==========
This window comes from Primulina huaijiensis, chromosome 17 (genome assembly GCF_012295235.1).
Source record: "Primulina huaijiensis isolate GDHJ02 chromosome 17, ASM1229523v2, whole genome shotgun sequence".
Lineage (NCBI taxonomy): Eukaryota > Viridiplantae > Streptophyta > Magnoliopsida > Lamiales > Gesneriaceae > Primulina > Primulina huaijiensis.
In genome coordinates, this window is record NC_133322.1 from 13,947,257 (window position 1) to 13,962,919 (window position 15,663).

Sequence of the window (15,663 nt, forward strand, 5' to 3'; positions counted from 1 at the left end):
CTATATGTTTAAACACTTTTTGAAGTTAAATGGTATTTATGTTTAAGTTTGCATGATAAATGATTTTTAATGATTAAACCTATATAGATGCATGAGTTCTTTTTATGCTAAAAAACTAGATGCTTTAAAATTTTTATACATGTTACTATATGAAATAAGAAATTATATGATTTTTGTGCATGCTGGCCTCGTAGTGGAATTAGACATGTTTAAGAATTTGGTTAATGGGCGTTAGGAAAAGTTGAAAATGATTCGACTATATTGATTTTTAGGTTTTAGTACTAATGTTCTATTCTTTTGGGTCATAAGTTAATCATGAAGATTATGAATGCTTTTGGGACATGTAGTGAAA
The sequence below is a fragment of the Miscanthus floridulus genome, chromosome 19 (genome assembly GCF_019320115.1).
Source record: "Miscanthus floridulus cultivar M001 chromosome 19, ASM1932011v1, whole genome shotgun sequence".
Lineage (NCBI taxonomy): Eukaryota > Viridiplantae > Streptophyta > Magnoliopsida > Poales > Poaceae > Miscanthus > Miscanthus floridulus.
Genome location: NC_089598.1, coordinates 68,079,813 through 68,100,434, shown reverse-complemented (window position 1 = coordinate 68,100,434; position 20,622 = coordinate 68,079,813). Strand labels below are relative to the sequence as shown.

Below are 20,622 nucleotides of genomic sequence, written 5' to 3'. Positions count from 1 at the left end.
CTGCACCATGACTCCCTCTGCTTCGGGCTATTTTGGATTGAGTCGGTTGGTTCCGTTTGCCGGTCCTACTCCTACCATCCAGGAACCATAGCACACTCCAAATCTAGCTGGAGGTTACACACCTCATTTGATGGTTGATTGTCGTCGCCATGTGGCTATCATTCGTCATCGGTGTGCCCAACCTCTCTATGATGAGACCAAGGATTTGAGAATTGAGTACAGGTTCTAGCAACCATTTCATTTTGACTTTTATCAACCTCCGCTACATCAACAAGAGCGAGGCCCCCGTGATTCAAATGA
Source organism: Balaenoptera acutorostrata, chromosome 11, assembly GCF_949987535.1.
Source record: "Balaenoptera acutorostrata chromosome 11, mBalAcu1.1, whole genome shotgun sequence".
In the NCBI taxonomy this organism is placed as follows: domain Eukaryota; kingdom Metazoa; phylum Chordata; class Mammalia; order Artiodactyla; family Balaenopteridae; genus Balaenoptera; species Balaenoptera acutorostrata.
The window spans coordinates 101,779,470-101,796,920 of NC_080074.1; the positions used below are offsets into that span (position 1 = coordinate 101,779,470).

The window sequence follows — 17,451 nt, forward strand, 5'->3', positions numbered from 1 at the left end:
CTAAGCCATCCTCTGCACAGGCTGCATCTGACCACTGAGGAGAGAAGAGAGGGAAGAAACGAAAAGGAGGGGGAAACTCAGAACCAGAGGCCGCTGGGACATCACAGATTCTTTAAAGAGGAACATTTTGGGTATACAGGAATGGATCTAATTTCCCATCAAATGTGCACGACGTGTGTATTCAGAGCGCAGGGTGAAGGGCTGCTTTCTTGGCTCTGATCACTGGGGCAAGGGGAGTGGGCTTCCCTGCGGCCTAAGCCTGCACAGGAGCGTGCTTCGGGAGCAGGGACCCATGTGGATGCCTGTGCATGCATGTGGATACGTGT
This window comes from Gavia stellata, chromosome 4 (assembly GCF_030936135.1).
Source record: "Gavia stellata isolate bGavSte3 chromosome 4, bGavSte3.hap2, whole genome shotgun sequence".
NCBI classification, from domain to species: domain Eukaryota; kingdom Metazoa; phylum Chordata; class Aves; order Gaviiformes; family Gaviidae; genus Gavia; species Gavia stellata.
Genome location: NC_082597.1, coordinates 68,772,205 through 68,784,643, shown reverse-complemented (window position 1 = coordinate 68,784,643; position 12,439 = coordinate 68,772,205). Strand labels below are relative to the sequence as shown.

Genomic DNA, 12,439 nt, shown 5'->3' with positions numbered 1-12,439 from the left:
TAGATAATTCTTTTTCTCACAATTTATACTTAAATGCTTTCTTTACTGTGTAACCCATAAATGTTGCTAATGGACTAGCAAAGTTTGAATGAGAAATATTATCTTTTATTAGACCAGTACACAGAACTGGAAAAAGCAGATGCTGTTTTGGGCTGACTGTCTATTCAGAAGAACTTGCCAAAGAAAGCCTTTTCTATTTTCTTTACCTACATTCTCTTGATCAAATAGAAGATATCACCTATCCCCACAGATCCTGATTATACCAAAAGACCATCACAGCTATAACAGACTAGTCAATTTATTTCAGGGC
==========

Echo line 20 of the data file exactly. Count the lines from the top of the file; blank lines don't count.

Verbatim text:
Source record: "Gavia stellata isolate bGavSte3 chromosome 4, bGavSte3.hap2, whole genome shotgun sequence".